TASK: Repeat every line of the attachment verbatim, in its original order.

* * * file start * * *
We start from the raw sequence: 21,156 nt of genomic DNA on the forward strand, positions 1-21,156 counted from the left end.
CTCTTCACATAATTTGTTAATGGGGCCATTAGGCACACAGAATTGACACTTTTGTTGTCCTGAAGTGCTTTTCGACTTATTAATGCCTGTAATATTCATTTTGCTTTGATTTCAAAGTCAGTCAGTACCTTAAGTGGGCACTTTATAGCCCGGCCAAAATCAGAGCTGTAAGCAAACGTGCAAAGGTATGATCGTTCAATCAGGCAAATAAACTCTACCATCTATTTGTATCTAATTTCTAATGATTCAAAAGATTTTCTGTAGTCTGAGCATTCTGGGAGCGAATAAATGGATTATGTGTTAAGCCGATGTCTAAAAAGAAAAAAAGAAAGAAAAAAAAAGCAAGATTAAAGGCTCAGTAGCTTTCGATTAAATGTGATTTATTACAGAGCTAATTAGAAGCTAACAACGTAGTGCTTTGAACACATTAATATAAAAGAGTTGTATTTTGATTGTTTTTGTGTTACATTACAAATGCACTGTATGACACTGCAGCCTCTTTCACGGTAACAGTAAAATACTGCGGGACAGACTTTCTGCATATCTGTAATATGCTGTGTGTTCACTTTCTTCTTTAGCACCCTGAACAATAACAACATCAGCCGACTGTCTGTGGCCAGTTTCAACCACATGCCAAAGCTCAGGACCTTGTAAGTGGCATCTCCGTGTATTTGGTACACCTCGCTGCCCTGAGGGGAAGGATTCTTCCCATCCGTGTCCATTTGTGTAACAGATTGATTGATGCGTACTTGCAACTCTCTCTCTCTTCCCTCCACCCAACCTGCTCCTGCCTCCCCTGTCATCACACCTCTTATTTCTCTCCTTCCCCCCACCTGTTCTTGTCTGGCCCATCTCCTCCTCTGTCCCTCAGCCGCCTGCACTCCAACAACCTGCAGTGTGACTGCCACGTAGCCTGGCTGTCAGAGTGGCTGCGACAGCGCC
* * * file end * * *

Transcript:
We start from the raw sequence: 21,156 nt of genomic DNA on the forward strand, positions 1-21,156 counted from the left end.
CTCTTCACATAATTTGTTAATGGGGCCATTAGGCACACAGAATTGACACTTTTGTTGTCCTGAAGTGCTTTTCGACTTATTAATGCCTGTAATATTCATTTTGCTTTGATTTCAAAGTCAGTCAGTACCTTAAGTGGGCACTTTATAGCCCGGCCAAAATCAGAGCTGTAAGCAAACGTGCAAAGGTATGATCGTTCAATCAGGCAAATAAACTCTACCATCTATTTGTATCTAATTTCTAATGATTCAAAAGATTTTCTGTAGTCTGAGCATTCTGGGAGCGAATAAATGGATTATGTGTTAAGCCGATGTCTAAAAAGAAAAAAAGAAAGAAAAAAAAAGCAAGATTAAAGGCTCAGTAGCTTTCGATTAAATGTGATTTATTACAGAGCTAATTAGAAGCTAACAACGTAGTGCTTTGAACACATTAATATAAAAGAGTTGTATTTTGATTGTTTTTGTGTTACATTACAAATGCACTGTATGACACTGCAGCCTCTTTCACGGTAACAGTAAAATACTGCGGGACAGACTTTCTGCATATCTGTAATATGCTGTGTGTTCACTTTCTTCTTTAGCACCCTGAACAATAACAACATCAGCCGACTGTCTGTGGCCAGTTTCAACCACATGCCAAAGCTCAGGACCTTGTAAGTGGCATCTCCGTGTATTTGGTACACCTCGCTGCCCTGAGGGGAAGGATTCTTCCCATCCGTGTCCATTTGTGTAACAGATTGATTGATGCGTACTTGCAACTCTCTCTCTCTTCCCTCCACCCAACCTGCTCCTGCCTCCCCTGTCATCACACCTCTTATTTCTCTCCTTCCCCCCACCTGTTCTTGTCTGGCCCATCTCCTCCTCTGTCCCTCAGCCGCCTGCACTCCAACAACCTGCAGTGTGACTGCCACGTAGCCTGGCTGTCAGAGTGGCTGCGACAGCGCC